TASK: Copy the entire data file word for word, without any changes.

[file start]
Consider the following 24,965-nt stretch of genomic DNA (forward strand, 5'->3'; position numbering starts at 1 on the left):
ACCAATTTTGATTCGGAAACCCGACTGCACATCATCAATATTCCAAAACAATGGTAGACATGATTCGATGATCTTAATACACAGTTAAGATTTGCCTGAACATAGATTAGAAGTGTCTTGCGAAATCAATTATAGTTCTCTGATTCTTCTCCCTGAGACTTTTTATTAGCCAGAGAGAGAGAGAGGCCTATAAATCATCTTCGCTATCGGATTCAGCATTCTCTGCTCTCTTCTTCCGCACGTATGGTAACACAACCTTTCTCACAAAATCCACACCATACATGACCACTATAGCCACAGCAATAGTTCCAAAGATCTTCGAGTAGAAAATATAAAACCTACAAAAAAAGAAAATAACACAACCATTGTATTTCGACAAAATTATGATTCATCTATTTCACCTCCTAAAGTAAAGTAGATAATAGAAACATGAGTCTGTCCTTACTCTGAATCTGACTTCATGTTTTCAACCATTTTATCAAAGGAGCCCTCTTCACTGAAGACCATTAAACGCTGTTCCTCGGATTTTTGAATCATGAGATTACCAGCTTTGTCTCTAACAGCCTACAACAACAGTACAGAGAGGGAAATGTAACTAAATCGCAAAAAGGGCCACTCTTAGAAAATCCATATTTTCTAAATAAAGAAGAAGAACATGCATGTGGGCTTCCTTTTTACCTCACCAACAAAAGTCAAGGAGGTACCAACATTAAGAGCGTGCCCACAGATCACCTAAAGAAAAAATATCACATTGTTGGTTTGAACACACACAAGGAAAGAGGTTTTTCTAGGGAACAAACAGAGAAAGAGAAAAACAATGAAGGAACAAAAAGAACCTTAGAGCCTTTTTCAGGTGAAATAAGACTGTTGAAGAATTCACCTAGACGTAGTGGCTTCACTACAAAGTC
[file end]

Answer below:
Consider the following 24,965-nt stretch of genomic DNA (forward strand, 5'->3'; position numbering starts at 1 on the left):
ACCAATTTTGATTCGGAAACCCGACTGCACATCATCAATATTCCAAAACAATGGTAGACATGATTCGATGATCTTAATACACAGTTAAGATTTGCCTGAACATAGATTAGAAGTGTCTTGCGAAATCAATTATAGTTCTCTGATTCTTCTCCCTGAGACTTTTTATTAGCCAGAGAGAGAGAGAGGCCTATAAATCATCTTCGCTATCGGATTCAGCATTCTCTGCTCTCTTCTTCCGCACGTATGGTAACACAACCTTTCTCACAAAATCCACACCATACATGACCACTATAGCCACAGCAATAGTTCCAAAGATCTTCGAGTAGAAAATATAAAACCTACAAAAAAAGAAAATAACACAACCATTGTATTTCGACAAAATTATGATTCATCTATTTCACCTCCTAAAGTAAAGTAGATAATAGAAACATGAGTCTGTCCTTACTCTGAATCTGACTTCATGTTTTCAACCATTTTATCAAAGGAGCCCTCTTCACTGAAGACCATTAAACGCTGTTCCTCGGATTTTTGAATCATGAGATTACCAGCTTTGTCTCTAACAGCCTACAACAACAGTACAGAGAGGGAAATGTAACTAAATCGCAAAAAGGGCCACTCTTAGAAAATCCATATTTTCTAAATAAAGAAGAAGAACATGCATGTGGGCTTCCTTTTTACCTCACCAACAAAAGTCAAGGAGGTACCAACATTAAGAGCGTGCCCACAGATCACCTAAAGAAAAAATATCACATTGTTGGTTTGAACACACACAAGGAAAGAGGTTTTTCTAGGGAACAAACAGAGAAAGAGAAAAACAATGAAGGAACAAAAAGAACCTTAGAGCCTTTTTCAGGTGAAATAAGACTGTTGAAGAATTCACCTAGACGTAGTGGCTTCACTACAAAGTC